Goshen News, Goshen, IN

April 3, 2013

New judge set to hear Gingerich appeal

STAFF AND WIRE REPORTS

— INDIANAPOLIS — An Indiana judge who sent a then-12-year-old boy to adult court where he received a 25-year sentence for helping a friend kill his stepfather won’t preside over a second hearing to determine if he should be tried as a juvenile.

Attorney Monica Foster, who handled Paul Henry Gingerich’s successful appeal, requested and received a new judge, The Indianapolis Star reports.

Whitley County Judge James Heuer has been appointed to handle the case.

Gingerich is now 15 and at a state juvenile prison in Pendleton.

In December, the Indiana Court of Appeals threw out Gingerich’s guilty plea and sentence, saying a Kosciusko County judge rushed when he waived the case to adult court. The appellate court ordered a new hearing to determine if Gingerich should be retried in a juvenile court. The Indiana Supreme Court last month declined to hear the case, clearing the way for the new hearing.

Kosciusko County Superior Court Judge Duane Huffer ruled in 2010 that Gingerich should be tried for murder as an adult. Gingerich later pleaded guilty to a charge of conspiracy to commit murder. In exchange, prosecutors dropped charges of murder and aiding and abetting murder.

Foster argued that Gingerich’s guilty plea was invalid because the case never should have been heard in an adult court, that Gingerich hadn’t understood the proceedings and that he had believed the judge was obligated to find him guilty. She also said the lower court had not allowed Gingerich’s attorneys sufficient time to prepare or conduct a proper investigation into his competency for an adult trial, and accepted a probation officer’s erroneous testimony concerning the availability of facilities other than prisons for youths convicted of violent crimes.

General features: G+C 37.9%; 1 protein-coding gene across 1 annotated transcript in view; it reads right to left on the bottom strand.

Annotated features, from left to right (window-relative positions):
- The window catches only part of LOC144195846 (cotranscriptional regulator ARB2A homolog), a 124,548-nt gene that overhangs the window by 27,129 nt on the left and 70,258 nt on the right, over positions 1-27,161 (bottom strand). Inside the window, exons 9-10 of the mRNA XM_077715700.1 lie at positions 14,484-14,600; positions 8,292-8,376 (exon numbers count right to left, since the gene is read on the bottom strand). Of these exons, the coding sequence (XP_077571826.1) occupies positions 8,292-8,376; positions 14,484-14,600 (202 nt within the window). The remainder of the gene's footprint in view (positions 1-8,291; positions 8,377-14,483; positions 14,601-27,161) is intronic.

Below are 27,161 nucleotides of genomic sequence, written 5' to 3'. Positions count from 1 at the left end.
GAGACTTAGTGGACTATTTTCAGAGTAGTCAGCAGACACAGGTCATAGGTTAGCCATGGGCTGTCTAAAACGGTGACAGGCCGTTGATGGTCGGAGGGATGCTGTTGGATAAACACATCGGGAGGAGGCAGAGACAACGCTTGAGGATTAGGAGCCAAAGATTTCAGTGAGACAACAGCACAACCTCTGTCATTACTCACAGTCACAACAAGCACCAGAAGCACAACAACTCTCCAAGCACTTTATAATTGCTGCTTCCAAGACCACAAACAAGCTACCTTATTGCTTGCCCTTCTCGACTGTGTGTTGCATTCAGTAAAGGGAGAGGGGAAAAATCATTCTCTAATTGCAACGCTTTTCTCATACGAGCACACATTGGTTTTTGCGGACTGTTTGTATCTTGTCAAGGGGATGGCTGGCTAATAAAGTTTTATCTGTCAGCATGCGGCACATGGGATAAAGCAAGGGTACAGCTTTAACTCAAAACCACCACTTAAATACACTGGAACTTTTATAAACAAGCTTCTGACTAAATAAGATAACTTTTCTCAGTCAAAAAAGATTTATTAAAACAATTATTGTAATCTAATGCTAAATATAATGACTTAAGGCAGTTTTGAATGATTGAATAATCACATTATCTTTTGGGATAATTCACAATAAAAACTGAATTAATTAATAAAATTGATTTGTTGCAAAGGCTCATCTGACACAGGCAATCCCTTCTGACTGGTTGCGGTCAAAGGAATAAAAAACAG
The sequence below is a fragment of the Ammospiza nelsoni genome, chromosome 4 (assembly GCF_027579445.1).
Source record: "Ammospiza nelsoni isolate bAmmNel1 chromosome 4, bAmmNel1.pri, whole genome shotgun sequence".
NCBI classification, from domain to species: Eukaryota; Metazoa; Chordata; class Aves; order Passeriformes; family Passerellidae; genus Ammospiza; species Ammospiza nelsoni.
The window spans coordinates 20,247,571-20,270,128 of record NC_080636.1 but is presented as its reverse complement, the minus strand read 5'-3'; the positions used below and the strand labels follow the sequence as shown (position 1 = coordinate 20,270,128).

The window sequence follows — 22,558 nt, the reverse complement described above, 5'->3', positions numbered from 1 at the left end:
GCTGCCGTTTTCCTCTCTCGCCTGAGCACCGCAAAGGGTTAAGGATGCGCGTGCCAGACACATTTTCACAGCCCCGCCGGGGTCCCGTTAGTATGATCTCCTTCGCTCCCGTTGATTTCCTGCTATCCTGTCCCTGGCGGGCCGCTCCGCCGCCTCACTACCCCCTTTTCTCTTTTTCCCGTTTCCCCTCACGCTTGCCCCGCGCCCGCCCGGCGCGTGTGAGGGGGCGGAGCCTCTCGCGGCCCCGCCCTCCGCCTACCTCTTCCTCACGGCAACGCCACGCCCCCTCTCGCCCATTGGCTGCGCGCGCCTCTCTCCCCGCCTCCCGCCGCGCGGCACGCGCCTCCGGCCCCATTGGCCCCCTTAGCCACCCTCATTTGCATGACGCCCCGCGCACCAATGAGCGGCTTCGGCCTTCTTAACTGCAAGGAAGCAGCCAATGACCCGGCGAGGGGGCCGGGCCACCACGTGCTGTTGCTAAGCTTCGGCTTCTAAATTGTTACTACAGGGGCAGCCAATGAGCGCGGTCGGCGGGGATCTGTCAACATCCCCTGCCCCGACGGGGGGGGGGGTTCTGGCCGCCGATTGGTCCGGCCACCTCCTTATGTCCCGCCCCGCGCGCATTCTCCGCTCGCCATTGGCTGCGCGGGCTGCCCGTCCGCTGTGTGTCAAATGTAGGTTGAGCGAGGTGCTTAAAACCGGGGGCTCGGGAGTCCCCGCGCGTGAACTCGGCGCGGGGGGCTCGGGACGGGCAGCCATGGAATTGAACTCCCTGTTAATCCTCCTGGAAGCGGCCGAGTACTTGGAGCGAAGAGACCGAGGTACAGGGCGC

Police said Gingerich and a then-15-year-old co-defendant, Colt Lundy, shot and killed 49-year-old Phillip Danner on April 20, 2010, in his home near Lake Wawasee. Danner was Lundy’s stepfather. Another 12-year-old boy served as a lookout. The boys met later and took off in a car belonging to Lundy’s mother, who was in Florida on vacation.

The three were caught early the next morning in Peru, Ill., when a store clerk became suspicious of them and alerted police. The boys were reportedly trying to convert coins into paper bills.

Lundy pleaded guilty as an adult to conspiracy to commit murder and was sentenced to 30 years in prison, with five years suspended. Gingerich received a similar sentence.

During his January 2011 sentencing in Kosciusko Circuit Court, Gingerich stood and apologized for his actions in a brief statement to the court.

“I’m sorry for what happened to Mr. Danner, and I’m sorry for what the Danner family has gone through,” he said, before sitting down again in tears.

The boy’s father, Paul Gingerich Sr., also addressed the court during that hearing. He expressed condolences to Danner’s family, and said he grieved for a son he could no longer fish or play catch with.

“I know what my son did was wrong, but he should be punished as a child,”